Leading epidemiologist Dr. John Ioannidis of Stanford University estimates that about 150-300 million or more people have already been infected by COVID-19 around the world, far more than the 10 million documented cases.
In an interview with Greek Reporter, the Greek American scientist warns, however, that the draconian lockdowns imposed in many countries may have the opposite effect of what was intended. “Globally, the lockdown measures have increased the number of people at risk of starvation to 1.1 billion, and they are putting at risk millions of lives,” he says.
It was just three months ago, soon after the onset of the coronavirus outbreak in the US, when Dr. Ioannidis wrote an article for the journal STAT excoriating the US and other countries for not conducting enough testing, and deploring how little real evidence there was of true infection rates, which he feared might soar and create widespread societal unrest.
Now, after the world has experienced approximately 490,000 deaths from the virus, Greek Reporter contacted Dr. Ioannidis to ask the professor for his opinion on several points he made in his March 17th article, and what he has observed in the fight against the virus as it has progressed around the globe.
Greek Reporter: You stated at that time, when everything seemed so very uncertain, that the evidence at that point for the number of actual infections was “utterly unreliable” and that the “vast majority” of infections were being missed. How do you think the US and other countries have progressed since then in pinning down the actual numbers of those suffering from the virus? You had said at that time “no countries have reliable data on the prevalence of the virus in a representative, random sample of the general population.” Do you still believe that is true? Which countries have performed the best in this regard?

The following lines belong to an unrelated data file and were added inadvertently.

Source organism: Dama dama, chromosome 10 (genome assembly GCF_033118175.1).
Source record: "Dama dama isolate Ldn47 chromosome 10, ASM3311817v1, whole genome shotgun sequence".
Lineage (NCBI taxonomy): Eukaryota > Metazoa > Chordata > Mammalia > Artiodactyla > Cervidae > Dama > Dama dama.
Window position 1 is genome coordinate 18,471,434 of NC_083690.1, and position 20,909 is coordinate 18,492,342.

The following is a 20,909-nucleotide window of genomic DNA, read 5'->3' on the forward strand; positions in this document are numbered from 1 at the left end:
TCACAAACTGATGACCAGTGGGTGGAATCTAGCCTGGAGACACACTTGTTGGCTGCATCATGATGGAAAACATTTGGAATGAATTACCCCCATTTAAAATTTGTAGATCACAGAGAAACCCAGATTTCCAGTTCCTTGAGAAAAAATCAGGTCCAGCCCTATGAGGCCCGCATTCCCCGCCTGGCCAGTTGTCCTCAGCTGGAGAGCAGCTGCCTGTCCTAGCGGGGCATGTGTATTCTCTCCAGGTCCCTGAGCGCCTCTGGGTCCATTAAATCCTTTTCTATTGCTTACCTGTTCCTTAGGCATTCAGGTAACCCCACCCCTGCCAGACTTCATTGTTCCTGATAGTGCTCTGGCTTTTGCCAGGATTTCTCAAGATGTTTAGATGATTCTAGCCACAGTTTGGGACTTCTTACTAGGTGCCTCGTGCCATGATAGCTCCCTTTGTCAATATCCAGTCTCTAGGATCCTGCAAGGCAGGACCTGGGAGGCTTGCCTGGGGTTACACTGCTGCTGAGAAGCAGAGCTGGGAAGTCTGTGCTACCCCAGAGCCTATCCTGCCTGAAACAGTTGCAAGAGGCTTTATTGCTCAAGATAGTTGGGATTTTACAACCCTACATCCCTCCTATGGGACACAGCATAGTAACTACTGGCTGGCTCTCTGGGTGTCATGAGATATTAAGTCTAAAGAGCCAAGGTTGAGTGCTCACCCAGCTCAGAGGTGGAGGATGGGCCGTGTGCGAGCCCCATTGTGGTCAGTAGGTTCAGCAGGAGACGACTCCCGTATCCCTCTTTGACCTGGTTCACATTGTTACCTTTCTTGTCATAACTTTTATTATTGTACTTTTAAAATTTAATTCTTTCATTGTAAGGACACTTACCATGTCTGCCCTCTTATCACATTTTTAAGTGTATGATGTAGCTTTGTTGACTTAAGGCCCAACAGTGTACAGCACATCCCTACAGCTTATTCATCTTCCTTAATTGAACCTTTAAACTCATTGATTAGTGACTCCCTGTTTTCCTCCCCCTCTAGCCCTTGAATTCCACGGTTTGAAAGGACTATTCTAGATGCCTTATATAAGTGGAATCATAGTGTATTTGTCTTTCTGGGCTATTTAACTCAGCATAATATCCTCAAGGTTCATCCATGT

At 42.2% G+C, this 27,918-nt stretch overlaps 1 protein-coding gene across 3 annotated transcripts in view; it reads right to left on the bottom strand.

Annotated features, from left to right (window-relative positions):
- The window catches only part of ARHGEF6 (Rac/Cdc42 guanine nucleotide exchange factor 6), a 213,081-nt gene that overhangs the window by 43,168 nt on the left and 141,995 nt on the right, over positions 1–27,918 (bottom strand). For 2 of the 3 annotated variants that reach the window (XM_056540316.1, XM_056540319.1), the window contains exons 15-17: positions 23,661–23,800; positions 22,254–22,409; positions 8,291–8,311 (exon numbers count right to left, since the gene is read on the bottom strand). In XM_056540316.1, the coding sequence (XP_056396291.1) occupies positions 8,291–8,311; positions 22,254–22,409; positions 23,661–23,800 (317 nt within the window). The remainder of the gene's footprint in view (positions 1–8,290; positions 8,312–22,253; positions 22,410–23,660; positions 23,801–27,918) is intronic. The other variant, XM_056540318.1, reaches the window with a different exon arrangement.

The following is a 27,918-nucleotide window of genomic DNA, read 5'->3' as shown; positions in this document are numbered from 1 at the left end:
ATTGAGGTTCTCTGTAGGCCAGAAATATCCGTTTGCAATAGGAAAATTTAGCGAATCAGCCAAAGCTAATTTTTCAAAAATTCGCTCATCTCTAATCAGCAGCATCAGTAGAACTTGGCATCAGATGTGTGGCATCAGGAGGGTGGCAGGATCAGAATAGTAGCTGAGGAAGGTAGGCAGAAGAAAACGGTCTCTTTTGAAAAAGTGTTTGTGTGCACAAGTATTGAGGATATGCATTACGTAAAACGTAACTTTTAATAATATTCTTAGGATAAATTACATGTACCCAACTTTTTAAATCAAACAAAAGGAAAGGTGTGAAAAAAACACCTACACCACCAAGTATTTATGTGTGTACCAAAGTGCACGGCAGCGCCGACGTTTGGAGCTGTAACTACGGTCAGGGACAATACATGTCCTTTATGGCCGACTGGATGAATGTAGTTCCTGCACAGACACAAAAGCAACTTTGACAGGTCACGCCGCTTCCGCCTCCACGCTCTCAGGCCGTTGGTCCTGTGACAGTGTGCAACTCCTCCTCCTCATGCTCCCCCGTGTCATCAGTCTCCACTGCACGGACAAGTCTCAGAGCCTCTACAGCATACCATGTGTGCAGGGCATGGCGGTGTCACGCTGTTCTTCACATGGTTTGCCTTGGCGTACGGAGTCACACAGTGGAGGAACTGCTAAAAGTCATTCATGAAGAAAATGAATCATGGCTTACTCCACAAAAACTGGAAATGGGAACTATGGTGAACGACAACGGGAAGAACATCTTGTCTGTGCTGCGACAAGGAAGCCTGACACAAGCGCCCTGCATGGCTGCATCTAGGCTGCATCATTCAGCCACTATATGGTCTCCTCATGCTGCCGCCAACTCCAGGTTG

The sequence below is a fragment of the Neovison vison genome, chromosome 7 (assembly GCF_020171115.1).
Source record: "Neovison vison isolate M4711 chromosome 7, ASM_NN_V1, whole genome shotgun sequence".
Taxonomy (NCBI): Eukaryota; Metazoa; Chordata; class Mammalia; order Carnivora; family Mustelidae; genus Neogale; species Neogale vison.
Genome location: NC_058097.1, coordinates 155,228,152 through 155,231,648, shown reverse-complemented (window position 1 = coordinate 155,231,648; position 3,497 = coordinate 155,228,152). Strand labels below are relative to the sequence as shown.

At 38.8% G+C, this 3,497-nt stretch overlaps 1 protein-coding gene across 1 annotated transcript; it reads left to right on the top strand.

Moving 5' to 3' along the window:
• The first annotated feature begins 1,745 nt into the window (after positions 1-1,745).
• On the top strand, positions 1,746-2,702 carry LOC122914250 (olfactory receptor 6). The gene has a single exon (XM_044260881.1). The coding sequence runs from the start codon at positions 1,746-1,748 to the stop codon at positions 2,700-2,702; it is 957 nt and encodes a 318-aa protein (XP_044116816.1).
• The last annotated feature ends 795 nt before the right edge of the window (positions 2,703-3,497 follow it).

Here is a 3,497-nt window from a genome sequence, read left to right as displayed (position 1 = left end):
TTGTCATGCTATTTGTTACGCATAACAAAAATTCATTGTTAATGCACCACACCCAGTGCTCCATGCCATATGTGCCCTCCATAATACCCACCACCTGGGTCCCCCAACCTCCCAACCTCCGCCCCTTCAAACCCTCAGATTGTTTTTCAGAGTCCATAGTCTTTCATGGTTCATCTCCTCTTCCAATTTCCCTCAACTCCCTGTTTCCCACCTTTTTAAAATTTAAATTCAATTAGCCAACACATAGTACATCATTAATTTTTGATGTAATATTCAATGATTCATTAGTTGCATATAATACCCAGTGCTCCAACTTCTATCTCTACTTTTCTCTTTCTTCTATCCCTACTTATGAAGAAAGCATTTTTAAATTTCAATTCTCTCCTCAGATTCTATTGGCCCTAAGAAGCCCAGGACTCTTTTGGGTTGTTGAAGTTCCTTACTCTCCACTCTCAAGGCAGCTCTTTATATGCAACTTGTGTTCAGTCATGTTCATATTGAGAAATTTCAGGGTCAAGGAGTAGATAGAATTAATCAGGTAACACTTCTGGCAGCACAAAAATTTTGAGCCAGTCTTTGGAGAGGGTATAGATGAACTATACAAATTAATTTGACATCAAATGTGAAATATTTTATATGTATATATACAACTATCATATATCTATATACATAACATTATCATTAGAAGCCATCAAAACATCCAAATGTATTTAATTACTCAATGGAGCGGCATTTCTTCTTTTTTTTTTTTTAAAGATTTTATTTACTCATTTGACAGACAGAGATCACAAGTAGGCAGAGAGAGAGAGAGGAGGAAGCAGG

Dr. Ioannidis: We have learned a lot within a short period of time about the prevalence of the infection worldwide. There are already more than 50 studies that have presented results on how many people in different countries and locations have developed antibodies to the virus. These numbers are anywhere between 5 times (e.g.